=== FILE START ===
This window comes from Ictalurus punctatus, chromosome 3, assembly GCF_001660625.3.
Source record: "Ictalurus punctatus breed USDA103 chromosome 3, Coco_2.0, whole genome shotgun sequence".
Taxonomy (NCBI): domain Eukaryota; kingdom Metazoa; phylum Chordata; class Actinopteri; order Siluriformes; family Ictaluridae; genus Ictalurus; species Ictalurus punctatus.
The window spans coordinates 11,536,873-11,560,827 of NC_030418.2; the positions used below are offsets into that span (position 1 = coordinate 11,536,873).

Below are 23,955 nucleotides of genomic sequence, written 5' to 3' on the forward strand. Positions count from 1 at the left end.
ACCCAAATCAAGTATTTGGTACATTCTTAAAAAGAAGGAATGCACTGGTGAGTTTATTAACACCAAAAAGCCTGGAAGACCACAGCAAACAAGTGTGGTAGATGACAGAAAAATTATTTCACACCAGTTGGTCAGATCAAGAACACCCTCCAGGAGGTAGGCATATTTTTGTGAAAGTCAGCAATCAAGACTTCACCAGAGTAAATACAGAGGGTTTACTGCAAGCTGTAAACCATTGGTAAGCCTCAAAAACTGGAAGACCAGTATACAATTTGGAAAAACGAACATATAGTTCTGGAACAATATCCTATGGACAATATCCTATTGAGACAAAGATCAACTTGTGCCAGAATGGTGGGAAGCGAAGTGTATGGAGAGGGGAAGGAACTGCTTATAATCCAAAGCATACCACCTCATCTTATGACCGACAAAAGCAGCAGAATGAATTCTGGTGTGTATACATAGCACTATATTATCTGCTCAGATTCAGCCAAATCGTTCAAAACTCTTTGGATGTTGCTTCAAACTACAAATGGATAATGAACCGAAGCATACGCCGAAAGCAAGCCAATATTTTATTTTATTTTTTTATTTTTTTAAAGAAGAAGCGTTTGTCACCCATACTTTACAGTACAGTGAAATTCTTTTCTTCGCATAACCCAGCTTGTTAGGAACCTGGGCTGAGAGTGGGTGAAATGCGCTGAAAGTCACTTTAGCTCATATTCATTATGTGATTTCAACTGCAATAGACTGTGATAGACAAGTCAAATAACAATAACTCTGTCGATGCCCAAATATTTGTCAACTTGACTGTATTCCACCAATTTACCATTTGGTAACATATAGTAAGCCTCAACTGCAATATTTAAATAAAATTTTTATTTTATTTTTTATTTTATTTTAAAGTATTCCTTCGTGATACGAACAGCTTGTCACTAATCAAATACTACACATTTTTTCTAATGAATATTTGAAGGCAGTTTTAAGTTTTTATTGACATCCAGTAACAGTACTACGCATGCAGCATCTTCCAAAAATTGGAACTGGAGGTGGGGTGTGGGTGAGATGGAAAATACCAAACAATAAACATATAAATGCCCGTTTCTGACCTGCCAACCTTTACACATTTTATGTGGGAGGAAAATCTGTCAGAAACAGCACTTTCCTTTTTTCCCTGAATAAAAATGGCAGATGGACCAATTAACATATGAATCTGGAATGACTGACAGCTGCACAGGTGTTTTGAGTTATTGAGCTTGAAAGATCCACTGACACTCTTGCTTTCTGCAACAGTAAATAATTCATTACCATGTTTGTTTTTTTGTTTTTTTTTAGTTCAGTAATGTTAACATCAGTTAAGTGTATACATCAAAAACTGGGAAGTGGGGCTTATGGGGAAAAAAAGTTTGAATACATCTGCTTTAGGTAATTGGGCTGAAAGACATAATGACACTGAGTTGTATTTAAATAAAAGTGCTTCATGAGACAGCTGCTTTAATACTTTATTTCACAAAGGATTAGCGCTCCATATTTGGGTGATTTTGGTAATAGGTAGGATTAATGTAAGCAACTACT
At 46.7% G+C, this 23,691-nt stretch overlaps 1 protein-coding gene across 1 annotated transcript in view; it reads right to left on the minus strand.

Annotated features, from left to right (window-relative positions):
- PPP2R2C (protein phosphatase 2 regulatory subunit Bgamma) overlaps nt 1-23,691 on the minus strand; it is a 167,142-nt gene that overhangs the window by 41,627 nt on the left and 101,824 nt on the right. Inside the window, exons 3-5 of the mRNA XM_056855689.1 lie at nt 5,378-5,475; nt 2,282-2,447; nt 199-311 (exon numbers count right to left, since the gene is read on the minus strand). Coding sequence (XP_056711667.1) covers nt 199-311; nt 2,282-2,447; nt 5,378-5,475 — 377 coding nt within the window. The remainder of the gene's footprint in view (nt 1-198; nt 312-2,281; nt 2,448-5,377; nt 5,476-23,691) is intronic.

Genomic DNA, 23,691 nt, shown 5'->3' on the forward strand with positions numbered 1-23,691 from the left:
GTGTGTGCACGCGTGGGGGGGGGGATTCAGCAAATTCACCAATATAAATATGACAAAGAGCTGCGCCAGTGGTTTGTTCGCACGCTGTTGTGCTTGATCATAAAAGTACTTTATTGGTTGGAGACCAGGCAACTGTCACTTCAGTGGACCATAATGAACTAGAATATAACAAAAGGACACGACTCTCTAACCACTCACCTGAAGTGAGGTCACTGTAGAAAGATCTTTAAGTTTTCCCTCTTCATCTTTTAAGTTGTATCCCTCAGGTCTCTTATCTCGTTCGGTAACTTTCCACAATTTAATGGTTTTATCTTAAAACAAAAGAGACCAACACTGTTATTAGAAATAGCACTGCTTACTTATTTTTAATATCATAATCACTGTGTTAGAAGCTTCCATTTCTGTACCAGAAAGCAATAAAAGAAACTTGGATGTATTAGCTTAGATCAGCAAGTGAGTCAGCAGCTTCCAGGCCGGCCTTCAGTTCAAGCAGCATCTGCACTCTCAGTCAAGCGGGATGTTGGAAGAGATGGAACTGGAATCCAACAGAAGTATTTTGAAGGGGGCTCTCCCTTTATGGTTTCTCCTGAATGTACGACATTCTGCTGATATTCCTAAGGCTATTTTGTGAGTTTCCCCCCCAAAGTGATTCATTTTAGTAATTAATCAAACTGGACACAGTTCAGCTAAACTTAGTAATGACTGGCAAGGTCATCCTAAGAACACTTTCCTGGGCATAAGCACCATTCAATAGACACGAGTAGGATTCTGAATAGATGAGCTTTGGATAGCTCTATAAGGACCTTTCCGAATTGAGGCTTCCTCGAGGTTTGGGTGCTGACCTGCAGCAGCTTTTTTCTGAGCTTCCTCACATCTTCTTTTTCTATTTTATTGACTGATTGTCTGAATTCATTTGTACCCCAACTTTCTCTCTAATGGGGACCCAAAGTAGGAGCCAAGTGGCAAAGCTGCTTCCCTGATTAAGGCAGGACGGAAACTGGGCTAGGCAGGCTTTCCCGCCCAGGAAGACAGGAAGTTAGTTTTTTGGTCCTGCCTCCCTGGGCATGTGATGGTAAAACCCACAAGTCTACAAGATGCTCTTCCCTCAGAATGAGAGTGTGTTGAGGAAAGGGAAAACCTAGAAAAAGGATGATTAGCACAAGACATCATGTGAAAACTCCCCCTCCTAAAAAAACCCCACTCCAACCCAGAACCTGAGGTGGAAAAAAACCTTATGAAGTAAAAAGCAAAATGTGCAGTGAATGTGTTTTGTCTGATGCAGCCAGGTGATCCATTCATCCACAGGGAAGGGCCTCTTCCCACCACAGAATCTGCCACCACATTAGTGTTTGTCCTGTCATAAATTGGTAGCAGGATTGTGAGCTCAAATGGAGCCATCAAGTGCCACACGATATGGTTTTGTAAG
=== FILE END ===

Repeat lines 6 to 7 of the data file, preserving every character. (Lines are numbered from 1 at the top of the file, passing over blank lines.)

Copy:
ACCCAAATCAAGTATTTGGTACATTCTTAAAAAGAAGGAATGCACTGGTGAGTTTATTAACACCAAAAAGCCTGGAAGACCACAGCAAACAAGTGTGGTAGATGACAGAAAAATTATTTCACACCAGTTGGTCAGATCAAGAACACCCTCCAGGAGGTAGGCATATTTTTGTGAAAGTCAGCAATCAAGACTTCACCAGAGTAAATACAGAGGGTTTACTGCAAGCTGTAAACCATTGGTAAGCCTCAAAAACTGGAAGACCAGTATACAATTTGGAAAAACGAACATATAGTTCTGGAACAATATCCTATGGACAATATCCTATTGAGACAAAGATCAACTTGTGCCAGAATGGTGGGAAGCGAAGTGTATGGAGAGGGGAAGGAACTGCTTATAATCCAAAGCATACCACCTCATCTTATGACCGACAAAAGCAGCAGAATGAATTCTGGTGTGTATACATAGCACTATATTATCTGCTCAGATTCAGCCAAATCGTTCAAAACTCTTTGGATGTTGCTTCAAACTACAAATGGATAATGAACCGAAGCATACGCCGAAAGCAAGCCAATATTTTATTTTATTTTTTTATTTTTTTAAAGAAGAAGCGTTTGTCACCCATACTTTACAGTACAGTGAAATTCTTTTCTTCGCATAACCCAGCTTGTTAGGAACCTGGGCTGAGAGTGGGTGAAATGCGCTGAAAGTCACTTTAGCTCATATTCATTATGTGATTTCAACTGCAATAGACTGTGATAGACAAGTCAAATAACAATAACTCTGTCGATGCCCAAATATTTGTCAACTTGACTGTATTCCACCAATTTACCATTTGGTAACATATAGTAAGCCTCAACTGCAATATTTAAATAAAATTTTTATTTTATTTTTTATTTTATTTTAAAGTATTCCTTCGTGATACGAACAGCTTGTCACTAATCAAATACTACACATTTTTTCTAATGAATATTTGAAGGCAGTTTTAAGTTTTTATTGACATCCAGTAACAGTACTACGCATGCAGCATCTTCCAAAAATTGGAACTGGAGGTGGGGTGTGGGTGAGATGGAAAATACCAAACAATAAACATATAAATGCCCGTTTCTGACCTGCCAACCTTTACACATTTTATGTGGGAGGAAAATCTGTCAGAAACAGCACTTTCCTTTTTTCCCTGAATAAAAATGGCAGATGGACCAATTAACATATGAATCTGGAATGACTGACAGCTGCACAGGTGTTTTGAGTTATTGAGCTTGAAAGATCCACTGACACTCTTGCTTTCTGCAACAGTAAATAATTCATTACCATGTTTGTTTTTTTGTTTTTTTTTAGTTCAGTAATGTTAACATCAGTTAAGTGTATACATCAAAAACTGGGAAGTGGGGCTTATGGGGAAAAAAAGTTTGAATACATCTGCTTTAGGTAATTGGGCTGAAAGACATAATGACACTGAGTTGTATTTAAATAAAAGTGCTTCATGAGACAGCTGCTTTAATACTTTATTTCACAAAGGATTAGCGCTCCATATTTGGGTGATTTTGGTAATAGGTAGGATTAATGTAAGCAACTACT
At 46.7% G+C, this 23,691-nt stretch overlaps 1 protein-coding gene across 1 annotated transcript in view; it reads right to left on the minus strand.